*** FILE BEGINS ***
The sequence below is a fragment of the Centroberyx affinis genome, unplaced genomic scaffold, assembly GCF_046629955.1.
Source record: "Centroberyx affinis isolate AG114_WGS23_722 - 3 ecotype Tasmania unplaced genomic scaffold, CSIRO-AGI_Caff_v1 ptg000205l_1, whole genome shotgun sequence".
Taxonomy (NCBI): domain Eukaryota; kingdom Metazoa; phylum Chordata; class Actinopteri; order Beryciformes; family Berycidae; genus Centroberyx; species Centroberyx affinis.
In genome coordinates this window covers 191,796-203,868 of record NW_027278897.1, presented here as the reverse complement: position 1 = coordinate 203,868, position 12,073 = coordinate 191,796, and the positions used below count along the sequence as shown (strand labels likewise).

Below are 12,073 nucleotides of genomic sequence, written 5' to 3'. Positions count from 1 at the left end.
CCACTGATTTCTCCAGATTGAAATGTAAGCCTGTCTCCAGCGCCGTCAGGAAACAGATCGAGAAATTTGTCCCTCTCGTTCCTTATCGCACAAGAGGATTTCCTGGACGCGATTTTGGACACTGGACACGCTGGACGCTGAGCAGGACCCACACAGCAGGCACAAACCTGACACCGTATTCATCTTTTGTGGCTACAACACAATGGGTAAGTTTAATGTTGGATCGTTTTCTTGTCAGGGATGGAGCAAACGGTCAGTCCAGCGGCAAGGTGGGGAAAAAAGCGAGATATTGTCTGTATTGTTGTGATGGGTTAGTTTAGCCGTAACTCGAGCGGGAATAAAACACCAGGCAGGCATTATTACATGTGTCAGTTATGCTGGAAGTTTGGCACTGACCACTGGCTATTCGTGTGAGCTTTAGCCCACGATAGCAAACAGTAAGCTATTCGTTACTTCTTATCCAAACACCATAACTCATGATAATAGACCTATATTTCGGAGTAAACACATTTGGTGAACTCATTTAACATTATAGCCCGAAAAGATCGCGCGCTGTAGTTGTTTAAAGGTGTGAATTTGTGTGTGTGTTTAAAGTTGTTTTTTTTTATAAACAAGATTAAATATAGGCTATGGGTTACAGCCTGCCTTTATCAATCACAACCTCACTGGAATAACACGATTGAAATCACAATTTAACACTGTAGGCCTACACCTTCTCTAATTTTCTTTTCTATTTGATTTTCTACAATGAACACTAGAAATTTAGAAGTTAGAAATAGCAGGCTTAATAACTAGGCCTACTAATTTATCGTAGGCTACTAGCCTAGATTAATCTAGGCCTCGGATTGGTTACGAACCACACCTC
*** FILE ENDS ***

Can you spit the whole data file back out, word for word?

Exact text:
The sequence below is a fragment of the Centroberyx affinis genome, unplaced genomic scaffold, assembly GCF_046629955.1.
Source record: "Centroberyx affinis isolate AG114_WGS23_722 - 3 ecotype Tasmania unplaced genomic scaffold, CSIRO-AGI_Caff_v1 ptg000205l_1, whole genome shotgun sequence".
Taxonomy (NCBI): domain Eukaryota; kingdom Metazoa; phylum Chordata; class Actinopteri; order Beryciformes; family Berycidae; genus Centroberyx; species Centroberyx affinis.
In genome coordinates this window covers 191,796-203,868 of record NW_027278897.1, presented here as the reverse complement: position 1 = coordinate 203,868, position 12,073 = coordinate 191,796, and the positions used below count along the sequence as shown (strand labels likewise).

Below are 12,073 nucleotides of genomic sequence, written 5' to 3'. Positions count from 1 at the left end.
CCACTGATTTCTCCAGATTGAAATGTAAGCCTGTCTCCAGCGCCGTCAGGAAACAGATCGAGAAATTTGTCCCTCTCGTTCCTTATCGCACAAGAGGATTTCCTGGACGCGATTTTGGACACTGGACACGCTGGACGCTGAGCAGGACCCACACAGCAGGCACAAACCTGACACCGTATTCATCTTTTGTGGCTACAACACAATGGGTAAGTTTAATGTTGGATCGTTTTCTTGTCAGGGATGGAGCAAACGGTCAGTCCAGCGGCAAGGTGGGGAAAAAAGCGAGATATTGTCTGTATTGTTGTGATGGGTTAGTTTAGCCGTAACTCGAGCGGGAATAAAACACCAGGCAGGCATTATTACATGTGTCAGTTATGCTGGAAGTTTGGCACTGACCACTGGCTATTCGTGTGAGCTTTAGCCCACGATAGCAAACAGTAAGCTATTCGTTACTTCTTATCCAAACACCATAACTCATGATAATAGACCTATATTTCGGAGTAAACACATTTGGTGAACTCATTTAACATTATAGCCCGAAAAGATCGCGCGCTGTAGTTGTTTAAAGGTGTGAATTTGTGTGTGTGTTTAAAGTTGTTTTTTTTTATAAACAAGATTAAATATAGGCTATGGGTTACAGCCTGCCTTTATCAATCACAACCTCACTGGAATAACACGATTGAAATCACAATTTAACACTGTAGGCCTACACCTTCTCTAATTTTCTTTTCTATTTGATTTTCTACAATGAACACTAGAAATTTAGAAGTTAGAAATAGCAGGCTTAATAACTAGGCCTACTAATTTATCGTAGGCTACTAGCCTAGATTAATCTAGGCCTCGGATTGGTTACGAACCACACCTC